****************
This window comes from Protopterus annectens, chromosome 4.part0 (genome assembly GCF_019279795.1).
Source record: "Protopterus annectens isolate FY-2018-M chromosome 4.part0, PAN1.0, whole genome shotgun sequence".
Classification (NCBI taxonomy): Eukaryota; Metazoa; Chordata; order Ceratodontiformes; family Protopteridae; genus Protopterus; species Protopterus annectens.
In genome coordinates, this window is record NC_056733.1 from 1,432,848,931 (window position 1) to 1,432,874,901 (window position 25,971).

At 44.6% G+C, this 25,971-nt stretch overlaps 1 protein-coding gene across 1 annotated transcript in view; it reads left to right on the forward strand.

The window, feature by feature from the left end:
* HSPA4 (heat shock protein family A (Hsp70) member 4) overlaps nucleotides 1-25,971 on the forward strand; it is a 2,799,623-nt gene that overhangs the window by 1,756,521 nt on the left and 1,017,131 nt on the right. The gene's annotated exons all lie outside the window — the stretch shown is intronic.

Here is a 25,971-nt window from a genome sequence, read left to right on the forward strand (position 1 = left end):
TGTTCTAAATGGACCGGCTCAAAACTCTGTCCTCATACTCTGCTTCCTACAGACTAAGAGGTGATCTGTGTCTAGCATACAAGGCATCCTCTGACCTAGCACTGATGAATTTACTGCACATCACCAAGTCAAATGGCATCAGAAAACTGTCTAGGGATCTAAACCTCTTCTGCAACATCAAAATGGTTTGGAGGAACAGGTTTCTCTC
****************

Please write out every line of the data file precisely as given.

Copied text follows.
This window comes from Protopterus annectens, chromosome 4.part0 (genome assembly GCF_019279795.1).
Source record: "Protopterus annectens isolate FY-2018-M chromosome 4.part0, PAN1.0, whole genome shotgun sequence".
Classification (NCBI taxonomy): Eukaryota; Metazoa; Chordata; order Ceratodontiformes; family Protopteridae; genus Protopterus; species Protopterus annectens.
In genome coordinates, this window is record NC_056733.1 from 1,432,848,931 (window position 1) to 1,432,874,901 (window position 25,971).

At 44.6% G+C, this 25,971-nt stretch overlaps 1 protein-coding gene across 1 annotated transcript in view; it reads left to right on the forward strand.

The window, feature by feature from the left end:
* HSPA4 (heat shock protein family A (Hsp70) member 4) overlaps nucleotides 1-25,971 on the forward strand; it is a 2,799,623-nt gene that overhangs the window by 1,756,521 nt on the left and 1,017,131 nt on the right. The gene's annotated exons all lie outside the window — the stretch shown is intronic.

Here is a 25,971-nt window from a genome sequence, read left to right on the forward strand (position 1 = left end):
TGTTCTAAATGGACCGGCTCAAAACTCTGTCCTCATACTCTGCTTCCTACAGACTAAGAGGTGATCTGTGTCTAGCATACAAGGCATCCTCTGACCTAGCACTGATGAATTTACTGCACATCACCAAGTCAAATGGCATCAGAAAACTGTCTAGGGATCTAAACCTCTTCTGCAACATCAAAATGGTTTGGAGGAACAGGTTTCTCTC